IveGotBillsTheyreMultiplying Thu 15-Mar-18 12:21:47

Our 3rd is doing GCSEs this year- I've never seen an exam timetable or a revision timetable.

I don't keep track of homework and don't know how many hours study they do.

I basically trust them to use their time effectively.

The older two did very well with the 'hands off' approach at GCSE and A levels, balancing part time work and other activities.

I'd rather they took responsibility for their studies, after all it is their own future they're studying for. Learning to motivate yourself, organise yourself, delay gratification, have an intrinsic joy of learning and finding balance are useful for university too.

As long as feedback on parents evening and reports is good, we won't interfere. We will readily buy books, stationery as needed obviously.

I also don't clean their rooms. I think too much 'parenting' is stifling for emerging adolescents, they need to practice being independent before they leave home. Then they don't get a shock when their uni flat doesn't clean itself.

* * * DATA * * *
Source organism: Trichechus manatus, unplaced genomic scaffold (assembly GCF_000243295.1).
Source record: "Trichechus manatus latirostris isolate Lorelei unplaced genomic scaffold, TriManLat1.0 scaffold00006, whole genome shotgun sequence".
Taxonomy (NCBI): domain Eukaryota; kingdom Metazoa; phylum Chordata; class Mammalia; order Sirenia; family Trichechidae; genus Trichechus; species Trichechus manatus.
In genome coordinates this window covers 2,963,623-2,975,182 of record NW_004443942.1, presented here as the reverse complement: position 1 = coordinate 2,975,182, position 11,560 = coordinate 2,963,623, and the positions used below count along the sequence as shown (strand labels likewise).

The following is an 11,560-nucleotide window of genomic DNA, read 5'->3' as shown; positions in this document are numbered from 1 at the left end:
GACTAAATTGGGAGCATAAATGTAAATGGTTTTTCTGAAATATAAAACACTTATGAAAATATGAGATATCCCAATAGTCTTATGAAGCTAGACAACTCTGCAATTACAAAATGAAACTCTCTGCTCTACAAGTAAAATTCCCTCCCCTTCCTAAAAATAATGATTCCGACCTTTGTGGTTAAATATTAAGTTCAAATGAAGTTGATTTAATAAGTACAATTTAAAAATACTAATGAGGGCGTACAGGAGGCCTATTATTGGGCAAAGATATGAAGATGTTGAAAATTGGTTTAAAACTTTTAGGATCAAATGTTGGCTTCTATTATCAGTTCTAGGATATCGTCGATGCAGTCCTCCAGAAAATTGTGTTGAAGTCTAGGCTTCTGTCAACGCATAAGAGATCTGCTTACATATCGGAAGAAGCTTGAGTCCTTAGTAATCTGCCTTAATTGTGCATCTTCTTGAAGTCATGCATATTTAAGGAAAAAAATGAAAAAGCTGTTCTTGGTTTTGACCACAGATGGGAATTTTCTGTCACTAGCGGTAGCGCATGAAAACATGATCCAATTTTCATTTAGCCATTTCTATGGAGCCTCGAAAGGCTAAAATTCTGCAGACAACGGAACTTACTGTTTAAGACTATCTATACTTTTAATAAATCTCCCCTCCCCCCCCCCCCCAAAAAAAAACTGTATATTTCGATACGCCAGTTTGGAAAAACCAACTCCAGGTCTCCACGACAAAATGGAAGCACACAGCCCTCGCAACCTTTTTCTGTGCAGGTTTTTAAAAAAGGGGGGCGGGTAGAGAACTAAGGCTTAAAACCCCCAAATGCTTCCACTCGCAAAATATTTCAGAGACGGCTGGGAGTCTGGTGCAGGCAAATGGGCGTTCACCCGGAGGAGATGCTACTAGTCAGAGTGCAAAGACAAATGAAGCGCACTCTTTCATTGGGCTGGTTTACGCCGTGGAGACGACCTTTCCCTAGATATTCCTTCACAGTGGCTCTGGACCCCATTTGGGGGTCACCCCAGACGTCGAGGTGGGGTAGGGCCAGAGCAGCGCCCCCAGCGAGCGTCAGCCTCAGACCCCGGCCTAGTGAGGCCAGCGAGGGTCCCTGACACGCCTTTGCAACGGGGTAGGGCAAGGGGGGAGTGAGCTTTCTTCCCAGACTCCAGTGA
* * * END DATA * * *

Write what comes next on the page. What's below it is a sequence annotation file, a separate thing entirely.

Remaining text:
My parents had the same approach and we all were high achievers academically.

I would never say any of this in real life, as most people I know are much more involved and would probably think I'm a shit lazy parent who can't be arsed.

hmcAsWas Thu 15-Mar-18 12:26:39

I came off that board because everyone's dc seemed to be predicted a grade 9 ( I thought that was only supposed to be 3% of examinees hmm)and had seemingly an astonishing work ethic!

Personally I don't think it is possible to revise for more than 2-3 hours per day (at the weekend / during study leave; I would say only an hour of so for week days after school) without your brain frying / overload. Certainly that's the case for dd